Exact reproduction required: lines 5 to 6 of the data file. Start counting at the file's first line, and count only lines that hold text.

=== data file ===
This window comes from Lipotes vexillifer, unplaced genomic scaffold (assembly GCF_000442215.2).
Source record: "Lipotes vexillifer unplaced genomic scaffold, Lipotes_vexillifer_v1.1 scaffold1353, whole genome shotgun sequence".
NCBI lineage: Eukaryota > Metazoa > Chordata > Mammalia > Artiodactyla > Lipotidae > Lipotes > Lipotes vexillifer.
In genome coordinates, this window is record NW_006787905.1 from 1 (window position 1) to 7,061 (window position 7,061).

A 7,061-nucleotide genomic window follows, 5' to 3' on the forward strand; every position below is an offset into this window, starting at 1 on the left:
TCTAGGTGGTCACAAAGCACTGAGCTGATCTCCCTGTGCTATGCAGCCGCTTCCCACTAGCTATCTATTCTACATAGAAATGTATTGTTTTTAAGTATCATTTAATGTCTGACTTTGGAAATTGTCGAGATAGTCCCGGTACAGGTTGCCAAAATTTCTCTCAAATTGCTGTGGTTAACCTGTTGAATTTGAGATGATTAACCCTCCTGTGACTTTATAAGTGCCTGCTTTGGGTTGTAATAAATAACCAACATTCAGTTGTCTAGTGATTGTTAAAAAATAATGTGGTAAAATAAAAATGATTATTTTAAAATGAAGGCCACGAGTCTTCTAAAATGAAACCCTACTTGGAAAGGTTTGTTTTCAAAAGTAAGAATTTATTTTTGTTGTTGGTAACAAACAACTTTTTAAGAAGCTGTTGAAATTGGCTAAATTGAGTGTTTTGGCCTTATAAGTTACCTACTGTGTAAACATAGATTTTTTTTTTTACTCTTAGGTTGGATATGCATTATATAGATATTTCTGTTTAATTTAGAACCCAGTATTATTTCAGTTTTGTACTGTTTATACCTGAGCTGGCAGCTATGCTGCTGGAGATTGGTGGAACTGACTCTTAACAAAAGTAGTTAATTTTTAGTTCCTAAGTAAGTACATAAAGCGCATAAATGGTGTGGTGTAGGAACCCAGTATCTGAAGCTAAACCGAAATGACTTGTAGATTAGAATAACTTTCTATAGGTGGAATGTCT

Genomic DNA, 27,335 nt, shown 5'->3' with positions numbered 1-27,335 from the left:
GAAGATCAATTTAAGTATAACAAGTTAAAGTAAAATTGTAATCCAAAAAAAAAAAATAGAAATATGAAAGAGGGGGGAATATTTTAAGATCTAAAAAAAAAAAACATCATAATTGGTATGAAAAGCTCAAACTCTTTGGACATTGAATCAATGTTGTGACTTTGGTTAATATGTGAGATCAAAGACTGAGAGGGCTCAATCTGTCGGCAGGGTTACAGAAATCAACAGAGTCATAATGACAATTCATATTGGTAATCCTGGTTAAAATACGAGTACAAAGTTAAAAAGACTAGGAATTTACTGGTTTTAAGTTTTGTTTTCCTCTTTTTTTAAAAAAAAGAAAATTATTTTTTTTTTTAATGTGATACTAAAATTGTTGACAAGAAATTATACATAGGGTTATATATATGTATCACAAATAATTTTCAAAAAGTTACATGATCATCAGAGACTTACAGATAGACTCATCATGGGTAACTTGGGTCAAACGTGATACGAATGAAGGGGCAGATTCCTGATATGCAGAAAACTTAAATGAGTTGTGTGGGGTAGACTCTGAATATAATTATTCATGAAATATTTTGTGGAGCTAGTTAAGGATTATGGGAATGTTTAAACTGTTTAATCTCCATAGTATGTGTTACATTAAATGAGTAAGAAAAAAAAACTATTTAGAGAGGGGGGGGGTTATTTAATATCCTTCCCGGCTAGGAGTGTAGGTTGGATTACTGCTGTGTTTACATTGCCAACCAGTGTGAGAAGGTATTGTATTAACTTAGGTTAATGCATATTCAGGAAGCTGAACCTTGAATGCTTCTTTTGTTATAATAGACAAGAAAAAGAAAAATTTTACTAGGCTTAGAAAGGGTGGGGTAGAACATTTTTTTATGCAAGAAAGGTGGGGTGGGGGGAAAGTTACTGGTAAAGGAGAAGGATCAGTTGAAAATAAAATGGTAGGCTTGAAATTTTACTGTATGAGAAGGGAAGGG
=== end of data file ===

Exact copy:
A 7,061-nucleotide genomic window follows, 5' to 3' on the forward strand; every position below is an offset into this window, starting at 1 on the left:
TCTAGGTGGTCACAAAGCACTGAGCTGATCTCCCTGTGCTATGCAGCCGCTTCCCACTAGCTATCTATTCTACATAGAAATGTATTGTTTTTAAGTATCATTTAATGTCTGACTTTGGAAATTGTCGAGATAGTCCCGGTACAGGTTGCCAAAATTTCTCTCAAATTGCTGTGGTTAACCTGTTGAATTTGAGATGATTAACCCTCCTGTGACTTTATAAGTGCCTGCTTTGGGTTGTAATAAATAACCAACATTCAGTTGTCTAGTGATTGTTAAAAAATAATGTGGTAAAATAAAAATGATTATTTTAAAATGAAGGCCACGAGTCTTCTAAAATGAAACCCTACTTGGAAAGGTTTGTTTTCAAAAGTAAGAATTTATTTTTGTTGTTGGTAACAAACAACTTTTTAAGAAGCTGTTGAAATTGGCTAAATTGAGTGTTTTGGCCTTATAAGTTACCTACTGTGTAAACATAGATTTTTTTTTTTACTCTTAGGTTGGATATGCATTATATAGATATTTCTGTTTAATTTAGAACCCAGTATTATTTCAGTTTTGTACTGTTTATACCTGAGCTGGCAGCTATGCTGCTGGAGATTGGTGGAACTGACTCTTAACAAAAGTAGTTAATTTTTAGTTCCTAAGTAAGTACATAAAGCGCATAAATGGTGTGGTGTAGGAACCCAGTATCTGAAGCTAAACCGAAATGACTTGTAGATTAGAATAACTTTCTATAGGTGGAATGTCT